In general, we have to wrap our struct with an Arc for atomic reference counting. Cloning an Arc of a struct is like cloning a pointer to the struct and incrementing the atomic reference counter by one.

To wrap our struct with an Arc, we define the type alias AppState:

type AppState = Arc<AppStateInner>;


In this particular case, we could have derived Clone for our struct since a SQLx connection pool is itself a wrapper around an Arc. We could also have directly used the pool as a state without the struct AppStateInner.

But I wanted to show the general way of working with states. The idea of the struct is that it can contain multiple fields. If we want to share something else later in addition to the pool, we can just add it to the struct AppStateInner without worrying about if it implements Clone in a correct way for sharing or not.

Now, in our main function, we initialize the state and provide it for the handlers using the method with_state:

let state = Arc::new(AppStateInner::new().await);

let router = Router::new()
    .route("/", get(index))
    .route("/submit", post(submit))

To receive the state in the submit handler, we change its signature to the following by adding the state as State<AppState>:

async fn submit(state: State<AppState>, fields: Form<FormFields>) -> Response

The type State is an Axum extractor that extracts a state if it was provided to the router of this handler (checked at compile time).


Not all handlers of a router with a state have to use the state or even include it in their signature. The handler index in our example stays untouched.

Inserting into the database

We want to insert a form submission into the database in the submit handler. In this handler, we receive the submission as a Form with fields in the following struct:

struct FormFields {
    name: String,
    email: String,
    message: String,

We want to implement a function for this struct that takes a reference to the connection pool and inserts the fields as a row in the submissions table:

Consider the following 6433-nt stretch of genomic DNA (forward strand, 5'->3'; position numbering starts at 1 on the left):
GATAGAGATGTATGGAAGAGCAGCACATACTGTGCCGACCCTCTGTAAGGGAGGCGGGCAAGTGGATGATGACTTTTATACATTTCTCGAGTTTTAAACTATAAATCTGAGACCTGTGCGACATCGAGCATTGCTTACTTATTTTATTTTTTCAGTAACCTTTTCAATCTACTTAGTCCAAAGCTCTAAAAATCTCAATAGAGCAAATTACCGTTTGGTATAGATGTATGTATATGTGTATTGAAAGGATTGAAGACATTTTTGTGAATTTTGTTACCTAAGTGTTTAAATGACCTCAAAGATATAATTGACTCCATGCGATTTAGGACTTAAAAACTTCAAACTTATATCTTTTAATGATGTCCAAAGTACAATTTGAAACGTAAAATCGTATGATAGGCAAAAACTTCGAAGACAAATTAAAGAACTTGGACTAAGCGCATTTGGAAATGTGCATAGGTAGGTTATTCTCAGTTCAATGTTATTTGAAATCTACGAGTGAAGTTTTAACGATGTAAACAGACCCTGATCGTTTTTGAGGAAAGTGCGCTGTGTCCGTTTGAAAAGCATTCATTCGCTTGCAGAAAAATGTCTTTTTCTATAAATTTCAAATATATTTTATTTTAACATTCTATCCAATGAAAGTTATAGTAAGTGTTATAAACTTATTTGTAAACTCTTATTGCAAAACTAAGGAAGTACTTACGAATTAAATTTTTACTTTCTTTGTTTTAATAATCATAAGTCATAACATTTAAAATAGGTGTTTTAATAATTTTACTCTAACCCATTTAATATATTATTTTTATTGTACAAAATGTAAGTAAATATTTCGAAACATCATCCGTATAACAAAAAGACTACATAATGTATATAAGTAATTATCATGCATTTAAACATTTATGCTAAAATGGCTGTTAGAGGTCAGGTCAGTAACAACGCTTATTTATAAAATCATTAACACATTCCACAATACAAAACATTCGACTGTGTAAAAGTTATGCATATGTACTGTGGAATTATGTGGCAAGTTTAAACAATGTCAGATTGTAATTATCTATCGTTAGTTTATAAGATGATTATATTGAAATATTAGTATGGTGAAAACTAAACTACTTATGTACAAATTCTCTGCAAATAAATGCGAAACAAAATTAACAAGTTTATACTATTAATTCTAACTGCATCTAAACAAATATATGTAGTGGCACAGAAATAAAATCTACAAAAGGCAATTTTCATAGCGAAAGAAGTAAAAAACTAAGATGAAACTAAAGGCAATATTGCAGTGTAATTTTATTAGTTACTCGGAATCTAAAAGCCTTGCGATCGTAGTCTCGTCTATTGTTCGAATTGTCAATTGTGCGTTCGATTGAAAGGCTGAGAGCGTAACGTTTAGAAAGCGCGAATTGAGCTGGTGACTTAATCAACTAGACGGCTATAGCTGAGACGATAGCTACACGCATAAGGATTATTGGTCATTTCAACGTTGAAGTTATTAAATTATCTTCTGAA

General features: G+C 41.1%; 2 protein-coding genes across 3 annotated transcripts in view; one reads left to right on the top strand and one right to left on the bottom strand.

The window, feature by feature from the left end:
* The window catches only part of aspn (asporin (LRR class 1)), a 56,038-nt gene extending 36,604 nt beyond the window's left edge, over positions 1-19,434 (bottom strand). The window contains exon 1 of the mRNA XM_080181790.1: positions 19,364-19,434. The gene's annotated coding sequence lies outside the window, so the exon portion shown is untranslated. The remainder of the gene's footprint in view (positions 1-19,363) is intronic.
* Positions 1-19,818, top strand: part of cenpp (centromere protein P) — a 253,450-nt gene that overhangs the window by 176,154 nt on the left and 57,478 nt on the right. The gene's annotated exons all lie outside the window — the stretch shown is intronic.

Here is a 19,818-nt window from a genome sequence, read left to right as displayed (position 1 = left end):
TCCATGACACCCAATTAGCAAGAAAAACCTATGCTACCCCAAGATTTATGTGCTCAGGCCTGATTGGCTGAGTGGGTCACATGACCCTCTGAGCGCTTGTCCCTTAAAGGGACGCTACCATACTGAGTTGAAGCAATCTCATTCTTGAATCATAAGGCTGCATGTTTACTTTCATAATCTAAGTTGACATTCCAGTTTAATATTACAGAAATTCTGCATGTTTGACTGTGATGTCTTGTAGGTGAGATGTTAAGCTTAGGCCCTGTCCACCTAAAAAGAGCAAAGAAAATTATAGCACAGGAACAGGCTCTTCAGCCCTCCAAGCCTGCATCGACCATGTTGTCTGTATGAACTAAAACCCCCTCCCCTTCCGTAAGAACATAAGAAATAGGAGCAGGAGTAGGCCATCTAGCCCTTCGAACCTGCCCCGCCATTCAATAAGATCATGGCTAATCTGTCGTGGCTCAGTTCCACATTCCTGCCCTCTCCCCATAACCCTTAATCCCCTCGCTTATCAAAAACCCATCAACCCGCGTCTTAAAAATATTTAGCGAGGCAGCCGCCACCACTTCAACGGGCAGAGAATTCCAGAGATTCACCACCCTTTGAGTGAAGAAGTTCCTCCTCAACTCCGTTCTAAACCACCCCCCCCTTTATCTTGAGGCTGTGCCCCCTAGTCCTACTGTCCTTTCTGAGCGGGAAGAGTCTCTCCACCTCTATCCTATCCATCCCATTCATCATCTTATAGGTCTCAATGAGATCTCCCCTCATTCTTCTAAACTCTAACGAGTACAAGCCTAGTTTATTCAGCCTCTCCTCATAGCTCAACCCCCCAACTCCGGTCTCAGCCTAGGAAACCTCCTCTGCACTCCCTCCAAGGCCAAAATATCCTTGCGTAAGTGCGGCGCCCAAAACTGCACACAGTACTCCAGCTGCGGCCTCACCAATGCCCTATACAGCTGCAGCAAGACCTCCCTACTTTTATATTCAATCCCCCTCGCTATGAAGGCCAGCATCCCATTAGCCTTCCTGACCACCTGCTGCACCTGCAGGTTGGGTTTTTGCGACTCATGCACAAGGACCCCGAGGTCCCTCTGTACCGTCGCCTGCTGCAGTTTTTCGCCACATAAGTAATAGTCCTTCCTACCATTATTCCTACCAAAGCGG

impl FormFields {
    async fn insert_into_db(&self, pool: &PgPool) {
            "INSERT INTO submissions(name, email, message) VALUES ($1, $2, $3)",
        .expect("Failed to insert a submission into the database!");

        println!("Inserted a submission into the database!");

If the insertion was successful, a message is printed out.

Now, let's use this function in the submit handler! Replace the pritnln expression that prints out the form fields in the handler with the following:


Run the program, visit and submit a form. If you see "Inserted a submission into the database!" printed out in the terminal, then congratulations, you did successfully run your first SQLx query in Axum 🎉

Reading from the database

How can we see the submissions in the database?

Let's add a handler that returns the list of all submissions as JSON (in an API style).

First, we need a function that returns the list of submissions from the database. Add the following function to the implementation of FormFields:

async fn get_all_submissions(pool: &PgPool) -> Vec<Self> {
    sqlx::query_as!(Self, "SELECT name, email, message FROM submissions")
        .expect("Failed to get submissions from the database!")

It takes a reference to a connection pool and runs a query. The output is a vector of FormFields.

To use this function in a handler, add the route "/all-submissions" first:

let router = Router::new()
    .route("/", get(index))
    .route("/submit", post(submit))
    .route("/all-submissions", get(all_submissions))

Now, implement the handler all_submissions:

async fn all_submissions(state: State<AppState>) -> Json<Vec<FormFields>> {

But for returning a struct as JSON, the struct has to implement Serialize.

Vec<T> implements Serialize if T implements Serialize. Therefore, we have to derive Serialize for our struct (in addition to Deserialize which is needed for the Form extractor):

#[derive(Deserialize, Serialize)]
struct FormFields {

Run the program and visit the URL to see the JSON list of your submissions 🤩

The output will look like the following:

    "name": "Ferris",
    "email": "ferris@rust-lang.org",
    "message": "Are we web yet?"
    "name": "Mo",
    "email": "mo8it@proton.me",
    "message": "Any feedback for this blog post? :D"

⚠️ Warning ⚠️

Obviously, you would have to secure such an API behind some authentication mechanism!


Axum + SQLx = 🚀

Let's dominate web backends with Rust, what are you waiting for? 🤓

Full code

The full code used in this post can be found here.

You can suggest improvements on the website's repository

Content license: CC BY-NC-SA 4.0